Why should you register immediately if you have not yet done so and have spent more than three months here? The first reason is that it is compulsory under EU and Spanish law and undocumented residents can face all kinds of administrative difficulties. The basic principle is that, if you have been in Spain for more than three months, or you are intending to spend more than 90 days in any 180 days in Spain, this situation will only be lawful if you are registered with the Spanish authorities. Secondly, even getting an appointment with the Spanish authorities to apply for residence will hugely facilitate the process of re-registration, that will be necessary, after the end of October (when a no deal now looks more likely). If you have not started the registration process by then, and wish to continue to reside in Spain, under the Spanish Brexit contingency plans for citizens (Royal Decree 5/2019) you will need to provide detailed documentary proof of residence prior to Brexit. Finally, as the next Brexit deadline looms after the summer, numbers of applications will no doubt surge again and your application could get caught in the rush.

So, starting the process of registration while you can still do so as an EU citizen, brings you a whole series of benefits. It legalises your situation in the country under EU conditions (much more benevolent than those for third-country nationals). It will also make post-Brexit paperwork in respect of registration much, much easier for you. NB, if you feel your fiscal situation is relevant you should seek advice to clarify your position in this regard as soon as you can. If you do have any problems getting an appointment for registration, get in touch with your UK consul.


Clarification on the situation on EU residence certificates for UK citizens in Spain after speaking this afernoon to a Spanish government spokesperson:

Firstly, it is true that from early March appointments were cancelled or changed due to the imminent departure of the UK, which meant that Britons with appointments after the Brexit date would need to apply as third-country nationals and not as EU citizens. However, this situation was immediately reversed after the April agreement, which meant that we would still be EU nationals for another six months. Thus people now have a real opportunity to get registered under the more benign EU conditions.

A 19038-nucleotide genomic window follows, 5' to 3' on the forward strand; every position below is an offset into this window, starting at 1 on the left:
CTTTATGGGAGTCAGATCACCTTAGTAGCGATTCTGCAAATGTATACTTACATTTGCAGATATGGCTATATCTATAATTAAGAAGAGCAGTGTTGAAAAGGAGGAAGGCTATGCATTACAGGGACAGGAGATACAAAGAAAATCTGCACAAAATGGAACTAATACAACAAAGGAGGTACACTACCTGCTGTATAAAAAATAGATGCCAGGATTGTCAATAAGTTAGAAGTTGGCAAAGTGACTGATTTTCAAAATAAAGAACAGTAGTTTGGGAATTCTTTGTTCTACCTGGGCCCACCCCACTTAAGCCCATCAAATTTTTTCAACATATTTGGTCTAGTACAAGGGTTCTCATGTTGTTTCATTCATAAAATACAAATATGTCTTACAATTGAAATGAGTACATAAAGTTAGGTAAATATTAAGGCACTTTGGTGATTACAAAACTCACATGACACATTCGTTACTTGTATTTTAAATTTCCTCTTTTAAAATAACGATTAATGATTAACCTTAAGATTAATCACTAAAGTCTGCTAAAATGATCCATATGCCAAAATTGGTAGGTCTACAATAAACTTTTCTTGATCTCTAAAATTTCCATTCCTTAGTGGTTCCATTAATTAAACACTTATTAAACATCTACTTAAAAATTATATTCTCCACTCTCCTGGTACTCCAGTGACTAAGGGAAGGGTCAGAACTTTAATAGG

Secondly, while on the government website it says that you should go to either an 'oficina de extranjería' or 'comisaría de Policia Nacional', in practice it is the latter that you need to apply to. Though of course it is all much easier doing it online.

We hope that this helps. This is a good example of how all the uncertainty caused by Brexit has made it complicated for everyone, including the Spanish authorities who have the biggest population of Britons.


Useful links: UK Embassy: register your residency  Spanish government website: residence and Brexit


EuroCitizens 03/06/19

domingo, 24 de marzo de 2019


EuroCitizens demonstration in Madrid 23/03/19

Hundreds of British citizens demonstrated in Madrid on 23 March to show their support of the People’s Vote, bearing placards with messages such as “Can’t live without EU by our side” and chanting slogans in English and Spanish like “¡Derechos sí, Brexit no!” (“We want our rights, not Brexit!”).

The chaos currently reigning in British politics is causing serious concern and stress among British citizens in Spain, who are well aware that the implementation of the Spanish contingency plan to deal with their situation as smoothly as possible in the event of no deal, depends on the reciprocity of the British government towards European citizens. The only moment of silence in a day that was full of chanting, poetry and music (both flamenco and bagpipes), was when Michael Harris, chair of EuroCitizens, asked the public “Who trusts the British Government now?” No-one raised their hand.